His Wall Street ties will hurt him in a Democratic primary. And is America hasn't picked a bachelor in more than a century.
Sen. Cory Booker is running for president, even if it’s not official yet. The visits to Iowa and New Hampshire are a dead giveaway.
And why not? He’s a rare talent, the field is wide open, and if a guy like Donald Trump can do the job, then Booker can do it with one hand.
But he faces two big problems from the start.
One is quirky and personal: He is a bachelor and America hasn’t elected a bachelor since Grover Cleveland won in 1886. So perhaps his New Year’s resolution should be to find a bride. (He’s a vegan, too, but I have no scary stats on that.)
The second is that Booker is among the top recipients of Wall Street money in Congress, and in some years he takes first place.
“That’s going to weigh down on him,” says Julian Zelizer, a political science professor at Princeton. “That’s been his vulnerability from the time he started to be floated as a candidate. He is a Democrat who has not shied away from connections to Wall Street. It’s going to be a problem. Pre-2016 it might been less so, but I think Bernie Sanders showed that this sentiment is strong.”
The irony is that Booker is no friend of Wall Street, when you look at his policies. He opposes the infamous carried-interest provision of the tax code, which allows venture capitalists like Warren Buffett to pay a lower tax rate than his secretary. He supports the Dodd-Franks regulations, which Wall Street hates. And he wants higher taxes on the rich across the board.
His ties to the drug industry are similar. He gets lots of money from the industry, but he does not dance for those dollars. He favors using Medicare to bargain for lower drug prices, a plan that big pharma fights with all its might. And he joined with Sen. Bernie Sanders to sponsor a bill allowing cheaper imports from Canada.
To me, that matters. If Booker were selling his soul for this money, then he should pay a political price. But that’s not what’s happening.
Sadly, all that stuff about policy substance might not matter much. Hillary Clinton took the same tough stances on Wall Street issues, but Sanders was able to convince a good share of primary voters that she was a shill for big money. It didn’t help, of course, that she was politically blind enough to give eight speeches to big banks at $225,000 a clip.
Booker has his own political millstone, an appearance on Meet the Press in 2012 when he defended the venture capital industry with enthusiasm and said that the Obama campaign’s attacks on Mitt Romney over his leadership of Bain Capital left him “nauseated.”
“I’m not about to sit here and indict private equity,” said Booker, then mayor of Newark and a surrogate for the Obama campaign. “To me, we’re getting to a ridiculous point in America. If you look at the totality of Bain’s record, they’ve done a lot to support businesses that grow businesses.”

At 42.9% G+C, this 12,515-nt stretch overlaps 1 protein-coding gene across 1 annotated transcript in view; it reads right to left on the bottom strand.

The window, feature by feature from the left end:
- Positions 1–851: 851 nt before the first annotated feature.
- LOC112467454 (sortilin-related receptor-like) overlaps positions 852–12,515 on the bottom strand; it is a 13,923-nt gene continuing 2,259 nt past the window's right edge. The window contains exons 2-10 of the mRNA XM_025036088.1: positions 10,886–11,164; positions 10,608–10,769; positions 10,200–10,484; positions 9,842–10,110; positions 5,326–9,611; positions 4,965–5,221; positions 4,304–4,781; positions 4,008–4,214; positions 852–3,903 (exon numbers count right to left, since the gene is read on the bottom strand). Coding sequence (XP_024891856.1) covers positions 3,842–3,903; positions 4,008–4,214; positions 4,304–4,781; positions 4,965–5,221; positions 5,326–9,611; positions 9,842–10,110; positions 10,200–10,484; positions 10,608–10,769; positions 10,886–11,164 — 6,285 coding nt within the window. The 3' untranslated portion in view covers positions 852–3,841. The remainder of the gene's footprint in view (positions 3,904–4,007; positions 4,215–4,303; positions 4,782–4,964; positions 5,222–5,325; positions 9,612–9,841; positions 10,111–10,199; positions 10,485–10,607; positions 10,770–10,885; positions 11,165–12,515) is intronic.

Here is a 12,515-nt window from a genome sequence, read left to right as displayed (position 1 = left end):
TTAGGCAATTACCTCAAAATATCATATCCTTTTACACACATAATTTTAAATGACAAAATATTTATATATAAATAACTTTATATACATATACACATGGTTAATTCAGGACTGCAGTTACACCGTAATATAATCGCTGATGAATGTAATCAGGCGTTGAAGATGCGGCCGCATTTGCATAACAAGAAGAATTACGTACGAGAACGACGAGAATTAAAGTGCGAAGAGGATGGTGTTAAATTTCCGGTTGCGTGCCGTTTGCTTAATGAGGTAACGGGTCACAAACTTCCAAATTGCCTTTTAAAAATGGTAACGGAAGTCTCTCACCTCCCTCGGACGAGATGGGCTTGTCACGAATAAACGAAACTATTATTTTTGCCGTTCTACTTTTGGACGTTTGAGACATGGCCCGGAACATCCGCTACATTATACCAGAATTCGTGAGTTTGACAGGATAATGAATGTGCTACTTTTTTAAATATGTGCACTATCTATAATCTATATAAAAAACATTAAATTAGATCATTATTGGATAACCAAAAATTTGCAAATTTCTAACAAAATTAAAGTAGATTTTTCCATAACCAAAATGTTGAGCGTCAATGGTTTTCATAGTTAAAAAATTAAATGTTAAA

For a populist candidate like Sen. Elizabeth Warren, who became the first Democrat to jump into the race this week, that stuff is gold.
“That will be played in the primary many times over,” Zelizer says. “Many people won’t be able to get over it, regardless of what his record is.”
Booker’s team argues that his high rank as a recipient of money from Wall Street and Big Pharma stems from geography. When an investment banker who lives in Westfield sends him a check, it counts as a donation from Wall Street.
Campaign finance records show that Booker’s Wall Street money comes almost entirely from individuals, not from the political action committees of Wall Street firms. In February, Booker announced that he would take no more money from the PACs at all.
Still, how much can Booker explain in a 30-second TV spot? His Wall Street ranking, and his Meet the Press moment, can fit into that slot easily.
“It’s going to hurt him,” says former Assemblyman John Wisniewski, who was chairman of Bernie Sanders’ campaign in New Jersey. “It’s a legitimate concern for voters. And on the left side of the party, several people are now trying to outdo each other as to who has the greater purity on money issues.”
Zelizer argues that voters have good reason to worry about the donations from Wall Street and Big Pharma, even though Booker has taken positions that are hostile to those industries.
“It’s a trust issue,” he says. “If Democrats continue to rely on these relationships, ultimately many of their policy promises will never come true. There is a reality to that.”
So, would a President Booker push hard to increase taxes on venture capitalists? Or would that go onto the list of broken promises?
I’d be surprised if we ever find out. At this stage, it’s a long shot for any single candidate. And while the knock may be unfair, it is a political reality that will hurt.
As for the absent wife, I’m not so sure that will count for much. We just elected a guy who bragged about sexually assaulting women on tape. To embrace a vegan bachelor seems quite tame by comparison.
More: Tom Moran columns
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